A Christian Calls Out the Church for Avoiding Contraception

I know there are a lot of Christians who oppose abstinence-only sex-education, but rarely is it ever phrased this honestly (and in a Christian publication, no less!):

… if I were an unmarried Christian considering sex in my intimate relationship, church would not be my go-to place for contraceptive consultation. Information is readily available online, from peers, a doctor, or a local drugstore. By presenting young adults with choices that shut down conversation and relationship (either do it God’s way, or your own way that is so depraved we can’t bear to discuss it respectfully or extensively), churches don’t prevent people from learning about or accessing contraception, nor from having premarital sex… If church support is available only when abstinence is practiced or professed, many will either go elsewhere or feign chastity in order to avoid shame or even expulsion. When unintended pregnancy happens, church may then be far down the list of potentially helpful places to go, and deservedly so.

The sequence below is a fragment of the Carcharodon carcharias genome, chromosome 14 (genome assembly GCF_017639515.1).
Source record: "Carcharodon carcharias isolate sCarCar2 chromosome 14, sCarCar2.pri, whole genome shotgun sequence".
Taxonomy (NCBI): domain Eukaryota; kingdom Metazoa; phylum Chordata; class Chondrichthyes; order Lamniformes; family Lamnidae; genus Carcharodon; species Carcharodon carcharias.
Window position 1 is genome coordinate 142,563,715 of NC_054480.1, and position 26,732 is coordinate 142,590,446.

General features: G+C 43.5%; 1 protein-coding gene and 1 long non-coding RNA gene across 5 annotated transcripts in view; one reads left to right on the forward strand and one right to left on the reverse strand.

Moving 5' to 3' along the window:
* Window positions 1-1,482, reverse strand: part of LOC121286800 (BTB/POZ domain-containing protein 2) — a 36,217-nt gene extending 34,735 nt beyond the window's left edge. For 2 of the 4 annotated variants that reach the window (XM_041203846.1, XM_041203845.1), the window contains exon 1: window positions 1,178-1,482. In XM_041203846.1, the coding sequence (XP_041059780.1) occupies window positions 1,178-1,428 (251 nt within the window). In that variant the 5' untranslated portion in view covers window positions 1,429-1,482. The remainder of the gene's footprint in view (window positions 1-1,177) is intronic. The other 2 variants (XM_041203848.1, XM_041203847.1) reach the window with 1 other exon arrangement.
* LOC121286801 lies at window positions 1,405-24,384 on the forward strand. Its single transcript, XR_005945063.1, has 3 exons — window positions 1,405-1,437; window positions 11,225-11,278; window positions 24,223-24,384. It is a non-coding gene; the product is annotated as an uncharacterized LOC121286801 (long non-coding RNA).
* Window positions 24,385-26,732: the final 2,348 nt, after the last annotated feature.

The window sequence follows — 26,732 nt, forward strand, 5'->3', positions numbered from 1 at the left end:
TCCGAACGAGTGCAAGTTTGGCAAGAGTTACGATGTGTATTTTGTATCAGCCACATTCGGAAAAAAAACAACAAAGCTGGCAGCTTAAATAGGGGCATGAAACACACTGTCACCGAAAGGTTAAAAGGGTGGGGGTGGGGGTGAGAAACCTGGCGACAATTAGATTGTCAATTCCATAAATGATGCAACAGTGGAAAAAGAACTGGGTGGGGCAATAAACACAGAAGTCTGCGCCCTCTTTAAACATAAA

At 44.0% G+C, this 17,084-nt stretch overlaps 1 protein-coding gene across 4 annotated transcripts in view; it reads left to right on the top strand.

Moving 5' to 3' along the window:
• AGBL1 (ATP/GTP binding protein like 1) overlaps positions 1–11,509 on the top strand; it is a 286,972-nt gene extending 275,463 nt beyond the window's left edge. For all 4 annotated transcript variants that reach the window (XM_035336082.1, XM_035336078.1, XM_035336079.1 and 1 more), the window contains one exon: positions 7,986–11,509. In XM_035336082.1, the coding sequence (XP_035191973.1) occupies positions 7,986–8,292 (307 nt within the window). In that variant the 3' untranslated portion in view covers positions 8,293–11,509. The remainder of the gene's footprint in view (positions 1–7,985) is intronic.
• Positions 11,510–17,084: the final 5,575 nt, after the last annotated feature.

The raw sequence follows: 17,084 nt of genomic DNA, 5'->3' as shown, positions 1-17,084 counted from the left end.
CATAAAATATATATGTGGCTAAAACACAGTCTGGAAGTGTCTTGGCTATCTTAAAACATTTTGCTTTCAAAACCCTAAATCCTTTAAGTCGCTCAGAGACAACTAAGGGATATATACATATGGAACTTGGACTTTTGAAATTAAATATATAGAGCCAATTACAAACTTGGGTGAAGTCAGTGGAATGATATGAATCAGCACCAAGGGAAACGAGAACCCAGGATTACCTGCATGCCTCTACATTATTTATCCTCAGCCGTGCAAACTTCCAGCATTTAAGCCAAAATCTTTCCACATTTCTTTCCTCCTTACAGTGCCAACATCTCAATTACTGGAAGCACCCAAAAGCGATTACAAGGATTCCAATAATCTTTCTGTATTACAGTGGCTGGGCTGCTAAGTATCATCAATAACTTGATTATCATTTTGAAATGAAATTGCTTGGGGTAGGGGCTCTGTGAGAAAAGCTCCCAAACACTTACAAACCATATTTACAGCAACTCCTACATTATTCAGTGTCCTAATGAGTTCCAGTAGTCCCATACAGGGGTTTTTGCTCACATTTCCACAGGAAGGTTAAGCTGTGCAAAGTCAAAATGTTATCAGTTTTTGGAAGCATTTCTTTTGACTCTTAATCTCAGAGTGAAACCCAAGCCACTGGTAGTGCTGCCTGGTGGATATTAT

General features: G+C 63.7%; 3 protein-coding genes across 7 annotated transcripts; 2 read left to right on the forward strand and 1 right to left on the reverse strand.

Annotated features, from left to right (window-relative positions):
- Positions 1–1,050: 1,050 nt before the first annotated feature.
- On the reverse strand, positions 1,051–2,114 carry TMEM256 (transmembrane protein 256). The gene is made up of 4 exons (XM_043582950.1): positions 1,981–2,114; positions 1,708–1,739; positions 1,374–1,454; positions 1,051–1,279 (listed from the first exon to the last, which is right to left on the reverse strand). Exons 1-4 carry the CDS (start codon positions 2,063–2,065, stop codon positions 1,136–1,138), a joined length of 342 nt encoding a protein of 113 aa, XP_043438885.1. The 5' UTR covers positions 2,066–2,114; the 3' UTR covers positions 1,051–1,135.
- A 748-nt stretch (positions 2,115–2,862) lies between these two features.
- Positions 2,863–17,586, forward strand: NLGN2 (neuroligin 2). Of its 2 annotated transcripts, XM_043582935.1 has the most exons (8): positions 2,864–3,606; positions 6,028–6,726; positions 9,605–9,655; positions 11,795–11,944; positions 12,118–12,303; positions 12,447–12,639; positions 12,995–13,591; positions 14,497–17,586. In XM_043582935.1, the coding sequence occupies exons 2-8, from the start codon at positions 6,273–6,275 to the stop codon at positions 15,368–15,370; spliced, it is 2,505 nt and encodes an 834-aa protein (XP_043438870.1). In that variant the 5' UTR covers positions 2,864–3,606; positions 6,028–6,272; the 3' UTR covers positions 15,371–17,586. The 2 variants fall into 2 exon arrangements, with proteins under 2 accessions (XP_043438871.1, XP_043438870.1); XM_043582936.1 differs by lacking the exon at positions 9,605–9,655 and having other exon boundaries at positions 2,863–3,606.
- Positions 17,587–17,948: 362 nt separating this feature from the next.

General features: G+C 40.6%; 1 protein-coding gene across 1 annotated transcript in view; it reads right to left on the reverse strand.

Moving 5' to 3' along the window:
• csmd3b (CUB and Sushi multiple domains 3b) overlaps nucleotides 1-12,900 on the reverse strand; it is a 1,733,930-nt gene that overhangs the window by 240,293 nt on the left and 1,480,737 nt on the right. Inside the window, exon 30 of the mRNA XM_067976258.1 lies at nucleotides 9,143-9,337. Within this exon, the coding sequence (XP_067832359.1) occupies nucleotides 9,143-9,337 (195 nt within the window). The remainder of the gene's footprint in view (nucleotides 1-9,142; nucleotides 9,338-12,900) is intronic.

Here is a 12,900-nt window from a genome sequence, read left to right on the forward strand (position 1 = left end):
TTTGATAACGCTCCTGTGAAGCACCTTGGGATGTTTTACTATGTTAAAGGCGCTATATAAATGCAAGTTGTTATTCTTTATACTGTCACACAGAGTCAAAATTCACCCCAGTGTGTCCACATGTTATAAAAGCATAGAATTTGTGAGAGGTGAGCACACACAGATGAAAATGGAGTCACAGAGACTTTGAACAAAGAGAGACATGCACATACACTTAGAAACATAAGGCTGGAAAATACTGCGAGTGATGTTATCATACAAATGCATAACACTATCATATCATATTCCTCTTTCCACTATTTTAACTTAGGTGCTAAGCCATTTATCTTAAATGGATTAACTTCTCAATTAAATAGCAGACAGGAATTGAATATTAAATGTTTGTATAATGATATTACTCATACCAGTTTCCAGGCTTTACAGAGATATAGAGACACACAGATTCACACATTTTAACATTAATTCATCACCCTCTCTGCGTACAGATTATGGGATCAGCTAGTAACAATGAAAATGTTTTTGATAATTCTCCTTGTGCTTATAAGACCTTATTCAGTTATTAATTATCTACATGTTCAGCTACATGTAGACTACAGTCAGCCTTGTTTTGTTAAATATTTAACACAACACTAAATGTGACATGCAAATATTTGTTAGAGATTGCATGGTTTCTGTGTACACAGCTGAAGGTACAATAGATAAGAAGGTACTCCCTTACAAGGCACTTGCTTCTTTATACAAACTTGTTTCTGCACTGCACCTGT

A lot of that same arguments could be made in regards to the Christian church’s anti-science and anti-gay stances, too. The more church leaders distort scientific truth and treat same-sex relationships as if they’re somehow immoral/evil/wrong, the faster young people are going to leave the church. Kids know better than that. It’s so easy to find the truth these days and the church can’t keep them sheltered forever.

About Hemant Mehta

Hemant Mehta is the editor of Friendly Atheist, appears on the Atheist Voice channel on YouTube, and co-hosts the uniquely-named Friendly Atheist Podcast. You can read much more about him here.

  • Mike

    “…
    the faster young people are going to leave the church. ”

    Let’s hope the church doesn’t wise up any time soon then.

    • http://profile.yahoo.com/FVZZGUNKDN7SFK77ATIFMNNJJA Jeff Xeno

       That’s what I’ve been thinking recently Mike.  I’m hoping the old white guys running churches just get more and more insanely conservative in their positions on every subject so as to push more and more young people away from the churches.  Stats seem to suggest it’s been working for the past 10 to 15 years at least.